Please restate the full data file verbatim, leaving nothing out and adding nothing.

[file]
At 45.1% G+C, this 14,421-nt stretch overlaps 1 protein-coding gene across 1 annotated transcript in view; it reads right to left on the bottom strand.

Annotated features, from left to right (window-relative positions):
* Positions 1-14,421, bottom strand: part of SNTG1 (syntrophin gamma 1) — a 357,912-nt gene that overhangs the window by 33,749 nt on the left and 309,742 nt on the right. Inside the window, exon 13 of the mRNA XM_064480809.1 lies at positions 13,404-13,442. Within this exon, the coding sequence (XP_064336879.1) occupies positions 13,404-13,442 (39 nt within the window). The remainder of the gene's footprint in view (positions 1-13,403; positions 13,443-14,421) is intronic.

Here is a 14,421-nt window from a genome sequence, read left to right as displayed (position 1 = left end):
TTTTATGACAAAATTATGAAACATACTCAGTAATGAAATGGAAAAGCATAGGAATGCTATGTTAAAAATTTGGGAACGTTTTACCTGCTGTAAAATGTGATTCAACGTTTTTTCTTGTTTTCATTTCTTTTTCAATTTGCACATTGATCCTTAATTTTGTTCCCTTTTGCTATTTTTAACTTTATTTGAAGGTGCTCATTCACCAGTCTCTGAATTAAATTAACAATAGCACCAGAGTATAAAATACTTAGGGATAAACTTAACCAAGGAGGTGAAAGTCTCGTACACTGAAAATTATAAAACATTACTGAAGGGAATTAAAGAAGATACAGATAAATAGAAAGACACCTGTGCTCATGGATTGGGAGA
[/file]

At 45.1% G+C, this 14,421-nt stretch overlaps 1 protein-coding gene across 1 annotated transcript in view; it reads right to left on the bottom strand.

Annotated features, from left to right (window-relative positions):
* Positions 1-14,421, bottom strand: part of SNTG1 (syntrophin gamma 1) — a 357,912-nt gene that overhangs the window by 33,749 nt on the left and 309,742 nt on the right. Inside the window, exon 13 of the mRNA XM_064480809.1 lies at positions 13,404-13,442. Within this exon, the coding sequence (XP_064336879.1) occupies positions 13,404-13,442 (39 nt within the window). The remainder of the gene's footprint in view (positions 1-13,403; positions 13,443-14,421) is intronic.

Here is a 14,421-nt window from a genome sequence, read left to right as displayed (position 1 = left end):
TTTTATGACAAAATTATGAAACATACTCAGTAATGAAATGGAAAAGCATAGGAATGCTATGTTAAAAATTTGGGAACGTTTTACCTGCTGTAAAATGTGATTCAACGTTTTTTCTTGTTTTCATTTCTTTTTCAATTTGCACATTGATCCTTAATTTTGTTCCCTTTTGCTATTTTTAACTTTATTTGAAGGTGCTCATTCACCAGTCTCTGAATTAAATTAACAATAGCACCAGAGTATAAAATACTTAGGGATAAACTTAACCAAGGAGGTGAAAGTCTCGTACACTGAAAATTATAAAACATTACTGAAGGGAATTAAAGAAGATACAGATAAATAGAAAGACACCTGTGCTCATGGATTGGGAGA